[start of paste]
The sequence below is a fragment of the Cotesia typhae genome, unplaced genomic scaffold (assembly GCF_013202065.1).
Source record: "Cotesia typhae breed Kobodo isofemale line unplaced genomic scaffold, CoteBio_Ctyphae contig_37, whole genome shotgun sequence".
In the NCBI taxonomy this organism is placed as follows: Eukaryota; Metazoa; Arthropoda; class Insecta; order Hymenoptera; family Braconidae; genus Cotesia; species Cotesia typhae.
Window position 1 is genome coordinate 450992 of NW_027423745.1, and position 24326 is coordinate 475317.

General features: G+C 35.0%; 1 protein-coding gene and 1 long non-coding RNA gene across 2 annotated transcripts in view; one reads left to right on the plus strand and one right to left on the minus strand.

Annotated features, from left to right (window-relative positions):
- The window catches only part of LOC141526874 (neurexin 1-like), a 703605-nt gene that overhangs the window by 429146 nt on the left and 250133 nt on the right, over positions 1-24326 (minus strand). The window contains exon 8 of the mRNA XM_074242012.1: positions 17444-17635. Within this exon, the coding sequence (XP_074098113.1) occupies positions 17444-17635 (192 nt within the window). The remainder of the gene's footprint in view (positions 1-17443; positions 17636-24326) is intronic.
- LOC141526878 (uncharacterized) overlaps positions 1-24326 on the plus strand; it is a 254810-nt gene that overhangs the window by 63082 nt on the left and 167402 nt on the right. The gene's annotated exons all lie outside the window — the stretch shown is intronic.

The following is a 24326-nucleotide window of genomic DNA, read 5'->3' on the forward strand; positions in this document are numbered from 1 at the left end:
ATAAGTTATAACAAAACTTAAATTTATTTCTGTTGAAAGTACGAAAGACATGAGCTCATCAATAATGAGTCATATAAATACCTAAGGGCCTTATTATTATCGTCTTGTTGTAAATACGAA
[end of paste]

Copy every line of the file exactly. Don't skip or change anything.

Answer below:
The sequence below is a fragment of the Cotesia typhae genome, unplaced genomic scaffold (assembly GCF_013202065.1).
Source record: "Cotesia typhae breed Kobodo isofemale line unplaced genomic scaffold, CoteBio_Ctyphae contig_37, whole genome shotgun sequence".
In the NCBI taxonomy this organism is placed as follows: Eukaryota; Metazoa; Arthropoda; class Insecta; order Hymenoptera; family Braconidae; genus Cotesia; species Cotesia typhae.
Window position 1 is genome coordinate 450992 of NW_027423745.1, and position 24326 is coordinate 475317.

General features: G+C 35.0%; 1 protein-coding gene and 1 long non-coding RNA gene across 2 annotated transcripts in view; one reads left to right on the plus strand and one right to left on the minus strand.

Annotated features, from left to right (window-relative positions):
- The window catches only part of LOC141526874 (neurexin 1-like), a 703605-nt gene that overhangs the window by 429146 nt on the left and 250133 nt on the right, over positions 1-24326 (minus strand). The window contains exon 8 of the mRNA XM_074242012.1: positions 17444-17635. Within this exon, the coding sequence (XP_074098113.1) occupies positions 17444-17635 (192 nt within the window). The remainder of the gene's footprint in view (positions 1-17443; positions 17636-24326) is intronic.
- LOC141526878 (uncharacterized) overlaps positions 1-24326 on the plus strand; it is a 254810-nt gene that overhangs the window by 63082 nt on the left and 167402 nt on the right. The gene's annotated exons all lie outside the window — the stretch shown is intronic.

The following is a 24326-nucleotide window of genomic DNA, read 5'->3' on the forward strand; positions in this document are numbered from 1 at the left end:
ATAAGTTATAACAAAACTTAAATTTATTTCTGTTGAAAGTACGAAAGACATGAGCTCATCAATAATGAGTCATATAAATACCTAAGGGCCTTATTATTATCGTCTTGTTGTAAATACGAA